From HBR’s Things to Buy, Download or Do When Working Remotely
Even the best work-from-home toolkit can’t guarantee that you’ll be happy and productive as a remote worker. To make your remote work setup really effective, you need to take advantage of the number one benefit of remote work: exercising a high degree of intention and control over what you want your work day to look like. Three recommendations:
Chunk your day. Break your day into chunks that focus your attention on what kinds of work you want to do when. For me, that means dividing my work day into “open door” and “closed door” periods. I work best first thing in the morning, so I try to keep my morning schedule blocked off for focused work.
Keep an emergency channel. One of the great things about working remotely is that you’re not subject to constant interruption from colleagues. To take advantage of that, I leave my phone on silent and my instant messaging status as “unavailable.” But my closest colleagues know that they can always reach me via SMS.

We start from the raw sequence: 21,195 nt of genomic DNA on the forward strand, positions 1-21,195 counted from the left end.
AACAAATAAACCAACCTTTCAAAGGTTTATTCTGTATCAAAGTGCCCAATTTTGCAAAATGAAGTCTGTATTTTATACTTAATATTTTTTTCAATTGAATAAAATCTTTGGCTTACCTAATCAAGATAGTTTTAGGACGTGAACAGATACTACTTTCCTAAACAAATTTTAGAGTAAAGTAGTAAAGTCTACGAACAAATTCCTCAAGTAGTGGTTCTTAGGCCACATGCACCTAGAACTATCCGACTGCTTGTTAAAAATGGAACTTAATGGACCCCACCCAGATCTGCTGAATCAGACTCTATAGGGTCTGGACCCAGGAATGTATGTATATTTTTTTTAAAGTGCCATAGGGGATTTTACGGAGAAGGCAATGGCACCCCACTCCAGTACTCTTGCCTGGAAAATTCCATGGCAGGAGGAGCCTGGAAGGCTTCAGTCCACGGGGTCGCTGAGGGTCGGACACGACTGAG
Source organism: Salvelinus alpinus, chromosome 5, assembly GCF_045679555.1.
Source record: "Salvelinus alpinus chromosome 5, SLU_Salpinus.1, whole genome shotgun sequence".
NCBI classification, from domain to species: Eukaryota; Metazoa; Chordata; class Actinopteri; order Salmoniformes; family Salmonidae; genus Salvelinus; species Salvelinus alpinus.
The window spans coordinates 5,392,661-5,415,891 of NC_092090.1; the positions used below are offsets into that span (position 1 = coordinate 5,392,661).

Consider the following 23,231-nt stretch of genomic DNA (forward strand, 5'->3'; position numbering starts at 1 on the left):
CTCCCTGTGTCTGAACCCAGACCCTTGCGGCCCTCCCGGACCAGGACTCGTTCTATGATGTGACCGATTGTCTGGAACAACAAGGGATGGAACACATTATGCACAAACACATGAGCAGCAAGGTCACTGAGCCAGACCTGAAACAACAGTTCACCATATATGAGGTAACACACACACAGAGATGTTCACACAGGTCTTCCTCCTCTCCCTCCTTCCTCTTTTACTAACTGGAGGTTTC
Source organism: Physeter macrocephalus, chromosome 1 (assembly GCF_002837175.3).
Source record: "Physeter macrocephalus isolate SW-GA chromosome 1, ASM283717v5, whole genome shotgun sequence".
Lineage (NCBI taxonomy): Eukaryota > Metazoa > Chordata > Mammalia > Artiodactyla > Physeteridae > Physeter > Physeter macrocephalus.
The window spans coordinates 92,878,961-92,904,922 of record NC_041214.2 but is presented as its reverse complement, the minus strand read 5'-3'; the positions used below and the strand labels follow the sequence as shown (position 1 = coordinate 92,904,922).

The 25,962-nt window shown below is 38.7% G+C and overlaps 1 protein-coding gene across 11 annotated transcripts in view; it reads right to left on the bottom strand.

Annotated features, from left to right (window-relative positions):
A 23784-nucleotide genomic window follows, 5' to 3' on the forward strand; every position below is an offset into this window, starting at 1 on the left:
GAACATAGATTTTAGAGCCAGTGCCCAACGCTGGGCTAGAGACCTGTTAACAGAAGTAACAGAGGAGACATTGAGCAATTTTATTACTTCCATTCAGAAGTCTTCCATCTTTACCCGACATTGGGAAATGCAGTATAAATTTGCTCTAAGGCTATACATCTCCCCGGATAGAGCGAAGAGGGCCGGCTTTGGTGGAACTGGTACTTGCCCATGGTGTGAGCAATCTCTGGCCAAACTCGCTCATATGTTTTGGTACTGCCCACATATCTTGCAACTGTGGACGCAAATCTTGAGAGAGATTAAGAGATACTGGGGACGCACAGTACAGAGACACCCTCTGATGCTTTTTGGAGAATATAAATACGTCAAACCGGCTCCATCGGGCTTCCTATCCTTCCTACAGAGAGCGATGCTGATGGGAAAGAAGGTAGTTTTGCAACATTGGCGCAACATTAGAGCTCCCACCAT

Plan for connection. Staying connected to other people is just as important as protecting concentrated work time. Make a point of scheduling lunches or drinks with colleagues and friends so that you don’t get too isolated: remember that you’re getting a lot more work done when you’re out of the office, so you can afford a little social time.